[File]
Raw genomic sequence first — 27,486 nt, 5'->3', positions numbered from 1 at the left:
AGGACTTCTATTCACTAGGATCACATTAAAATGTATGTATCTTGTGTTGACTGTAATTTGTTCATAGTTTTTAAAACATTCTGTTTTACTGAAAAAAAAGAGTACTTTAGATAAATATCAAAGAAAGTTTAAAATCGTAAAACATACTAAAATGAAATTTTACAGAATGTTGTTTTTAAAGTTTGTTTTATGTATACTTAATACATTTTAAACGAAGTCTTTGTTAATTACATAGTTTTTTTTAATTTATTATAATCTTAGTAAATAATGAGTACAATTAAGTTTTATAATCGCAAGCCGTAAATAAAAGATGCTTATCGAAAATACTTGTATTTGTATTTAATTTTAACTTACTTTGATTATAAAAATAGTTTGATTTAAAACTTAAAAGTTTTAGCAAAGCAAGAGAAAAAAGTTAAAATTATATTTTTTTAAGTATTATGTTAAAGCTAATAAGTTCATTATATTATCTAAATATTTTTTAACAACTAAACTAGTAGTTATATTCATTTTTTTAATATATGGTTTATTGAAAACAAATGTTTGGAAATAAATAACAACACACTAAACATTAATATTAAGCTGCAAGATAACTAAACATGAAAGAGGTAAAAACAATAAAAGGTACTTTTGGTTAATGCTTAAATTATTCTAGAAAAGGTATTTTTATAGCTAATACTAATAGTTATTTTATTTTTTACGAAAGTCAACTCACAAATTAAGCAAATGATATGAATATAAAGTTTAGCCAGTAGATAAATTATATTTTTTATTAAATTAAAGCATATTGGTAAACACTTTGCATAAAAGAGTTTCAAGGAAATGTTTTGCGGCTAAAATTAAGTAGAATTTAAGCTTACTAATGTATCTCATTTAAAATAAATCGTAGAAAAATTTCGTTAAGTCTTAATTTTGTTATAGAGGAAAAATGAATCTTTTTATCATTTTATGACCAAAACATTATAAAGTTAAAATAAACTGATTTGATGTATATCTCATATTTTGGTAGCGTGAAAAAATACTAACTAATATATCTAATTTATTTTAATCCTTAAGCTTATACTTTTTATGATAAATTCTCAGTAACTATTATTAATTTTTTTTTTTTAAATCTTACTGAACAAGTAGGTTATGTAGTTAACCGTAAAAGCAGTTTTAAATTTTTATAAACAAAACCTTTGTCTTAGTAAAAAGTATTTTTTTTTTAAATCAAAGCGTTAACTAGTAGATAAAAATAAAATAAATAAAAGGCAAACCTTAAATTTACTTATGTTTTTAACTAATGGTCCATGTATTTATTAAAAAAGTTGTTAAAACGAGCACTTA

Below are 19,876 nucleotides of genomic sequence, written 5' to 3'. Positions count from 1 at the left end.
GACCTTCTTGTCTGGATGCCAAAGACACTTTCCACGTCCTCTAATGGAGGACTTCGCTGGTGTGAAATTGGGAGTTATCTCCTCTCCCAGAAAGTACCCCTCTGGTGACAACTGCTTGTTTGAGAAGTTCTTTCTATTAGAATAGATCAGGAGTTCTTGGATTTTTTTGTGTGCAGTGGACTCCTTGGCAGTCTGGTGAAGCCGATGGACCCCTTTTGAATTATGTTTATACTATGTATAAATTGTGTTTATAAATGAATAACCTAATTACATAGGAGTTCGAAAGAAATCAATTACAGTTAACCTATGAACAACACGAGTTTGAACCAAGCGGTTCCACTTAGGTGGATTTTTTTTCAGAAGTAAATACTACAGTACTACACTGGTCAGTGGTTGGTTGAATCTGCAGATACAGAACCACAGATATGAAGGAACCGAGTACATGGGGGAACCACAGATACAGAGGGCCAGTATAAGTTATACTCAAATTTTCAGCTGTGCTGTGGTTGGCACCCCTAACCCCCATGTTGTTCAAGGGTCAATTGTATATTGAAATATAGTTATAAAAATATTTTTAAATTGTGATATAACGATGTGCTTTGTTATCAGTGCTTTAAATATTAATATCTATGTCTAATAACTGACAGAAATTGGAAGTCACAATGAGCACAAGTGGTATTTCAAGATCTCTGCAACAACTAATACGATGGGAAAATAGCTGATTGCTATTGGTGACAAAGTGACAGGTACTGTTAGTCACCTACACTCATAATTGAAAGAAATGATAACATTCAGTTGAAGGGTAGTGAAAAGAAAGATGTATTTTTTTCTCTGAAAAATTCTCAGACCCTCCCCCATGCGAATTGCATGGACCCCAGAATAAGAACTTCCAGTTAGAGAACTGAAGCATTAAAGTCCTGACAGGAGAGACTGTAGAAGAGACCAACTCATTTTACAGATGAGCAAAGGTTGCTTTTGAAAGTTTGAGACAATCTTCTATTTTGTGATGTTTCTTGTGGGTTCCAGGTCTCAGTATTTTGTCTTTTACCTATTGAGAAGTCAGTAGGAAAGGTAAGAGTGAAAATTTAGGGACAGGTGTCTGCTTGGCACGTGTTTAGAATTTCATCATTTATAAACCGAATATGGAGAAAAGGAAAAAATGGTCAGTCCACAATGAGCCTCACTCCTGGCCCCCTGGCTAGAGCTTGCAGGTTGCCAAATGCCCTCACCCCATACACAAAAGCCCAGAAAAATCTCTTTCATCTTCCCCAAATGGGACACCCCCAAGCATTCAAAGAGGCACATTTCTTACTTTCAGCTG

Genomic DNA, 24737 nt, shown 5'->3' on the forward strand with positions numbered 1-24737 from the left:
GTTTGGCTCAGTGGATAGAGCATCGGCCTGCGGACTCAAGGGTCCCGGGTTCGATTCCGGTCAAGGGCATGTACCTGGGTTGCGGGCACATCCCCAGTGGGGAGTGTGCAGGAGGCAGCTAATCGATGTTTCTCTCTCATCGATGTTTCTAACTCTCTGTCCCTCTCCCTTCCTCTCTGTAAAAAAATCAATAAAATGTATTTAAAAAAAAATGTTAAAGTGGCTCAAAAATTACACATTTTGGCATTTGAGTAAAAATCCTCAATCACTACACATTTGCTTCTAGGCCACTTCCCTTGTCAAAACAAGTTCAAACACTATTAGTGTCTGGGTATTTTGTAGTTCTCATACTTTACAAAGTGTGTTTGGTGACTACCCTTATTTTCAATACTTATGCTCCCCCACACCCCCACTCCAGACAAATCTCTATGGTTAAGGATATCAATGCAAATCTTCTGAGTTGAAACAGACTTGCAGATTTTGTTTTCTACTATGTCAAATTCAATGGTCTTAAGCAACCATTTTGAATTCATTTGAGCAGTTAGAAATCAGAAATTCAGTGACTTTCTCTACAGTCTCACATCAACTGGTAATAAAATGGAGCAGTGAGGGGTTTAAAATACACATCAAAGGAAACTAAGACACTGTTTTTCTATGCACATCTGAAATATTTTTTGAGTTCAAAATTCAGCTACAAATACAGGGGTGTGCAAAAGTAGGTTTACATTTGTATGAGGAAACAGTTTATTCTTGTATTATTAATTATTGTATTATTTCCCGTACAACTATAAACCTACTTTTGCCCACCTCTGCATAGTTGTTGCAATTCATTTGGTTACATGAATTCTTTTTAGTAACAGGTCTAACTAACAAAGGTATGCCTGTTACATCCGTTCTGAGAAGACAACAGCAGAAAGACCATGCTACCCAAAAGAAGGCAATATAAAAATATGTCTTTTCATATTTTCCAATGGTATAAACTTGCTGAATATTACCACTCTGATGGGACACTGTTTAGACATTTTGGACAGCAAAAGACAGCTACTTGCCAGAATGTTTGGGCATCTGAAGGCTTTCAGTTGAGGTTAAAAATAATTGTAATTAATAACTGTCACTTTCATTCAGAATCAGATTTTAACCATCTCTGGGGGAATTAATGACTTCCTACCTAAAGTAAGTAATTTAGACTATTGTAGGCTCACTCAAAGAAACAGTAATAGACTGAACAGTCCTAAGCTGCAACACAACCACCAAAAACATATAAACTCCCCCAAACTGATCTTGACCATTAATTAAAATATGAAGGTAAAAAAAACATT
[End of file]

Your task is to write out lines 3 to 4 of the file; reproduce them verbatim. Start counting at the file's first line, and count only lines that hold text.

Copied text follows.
Below are 19,876 nucleotides of genomic sequence, written 5' to 3'. Positions count from 1 at the left end.
GACCTTCTTGTCTGGATGCCAAAGACACTTTCCACGTCCTCTAATGGAGGACTTCGCTGGTGTGAAATTGGGAGTTATCTCCTCTCCCAGAAAGTACCCCTCTGGTGACAACTGCTTGTTTGAGAAGTTCTTTCTATTAGAATAGATCAGGAGTTCTTGGATTTTTTTGTGTGCAGTGGACTCCTTGGCAGTCTGGTGAAGCCGATGGACCCCTTTTGAATTATGTTTATACTATGTATAAATTGTGTTTATAAATGAATAACCTAATTACATAGGAGTTCGAAAGAAATCAATTACAGTTAACCTATGAACAACACGAGTTTGAACCAAGCGGTTCCACTTAGGTGGATTTTTTTTCAGAAGTAAATACTACAGTACTACACTGGTCAGTGGTTGGTTGAATCTGCAGATACAGAACCACAGATATGAAGGAACCGAGTACATGGGGGAACCACAGATACAGAGGGCCAGTATAAGTTATACTCAAATTTTCAGCTGTGCTGTGGTTGGCACCCCTAACCCCCATGTTGTTCAAGGGTCAATTGTATATTGAAATATAGTTATAAAAATATTTTTAAATTGTGATATAACGATGTGCTTTGTTATCAGTGCTTTAAATATTAATATCTATGTCTAATAACTGACAGAAATTGGAAGTCACAATGAGCACAAGTGGTATTTCAAGATCTCTGCAACAACTAATACGATGGGAAAATAGCTGATTGCTATTGGTGACAAAGTGACAGGTACTGTTAGTCACCTACACTCATAATTGAAAGAAATGATAACATTCAGTTGAAGGGTAGTGAAAAGAAAGATGTATTTTTTTCTCTGAAAAATTCTCAGACCCTCCCCCATGCGAATTGCATGGACCCCAGAATAAGAACTTCCAGTTAGAGAACTGAAGCATTAAAGTCCTGACAGGAGAGACTGTAGAAGAGACCAACTCATTTTACAGATGAGCAAAGGTTGCTTTTGAAAGTTTGAGACAATCTTCTATTTTGTGATGTTTCTTGTGGGTTCCAGGTCTCAGTATTTTGTCTTTTACCTATTGAGAAGTCAGTAGGAAAGGTAAGAGTGAAAATTTAGGGACAGGTGTCTGCTTGGCACGTGTTTAGAATTTCATCATTTATAAACCGAATATGGAGAAAAGGAAAAAATGGTCAGTCCACAATGAGCCTCACTCCTGGCCCCCTGGCTAGAGCTTGCAGGTTGCCAAATGCCCTCACCCCATACACAAAAGCCCAGAAAAATCTCTTTCATCTTCCCCAAATGGGACACCCCCAAGCATTCAAAGAGGCACATTTCTTACTTTCAGCTG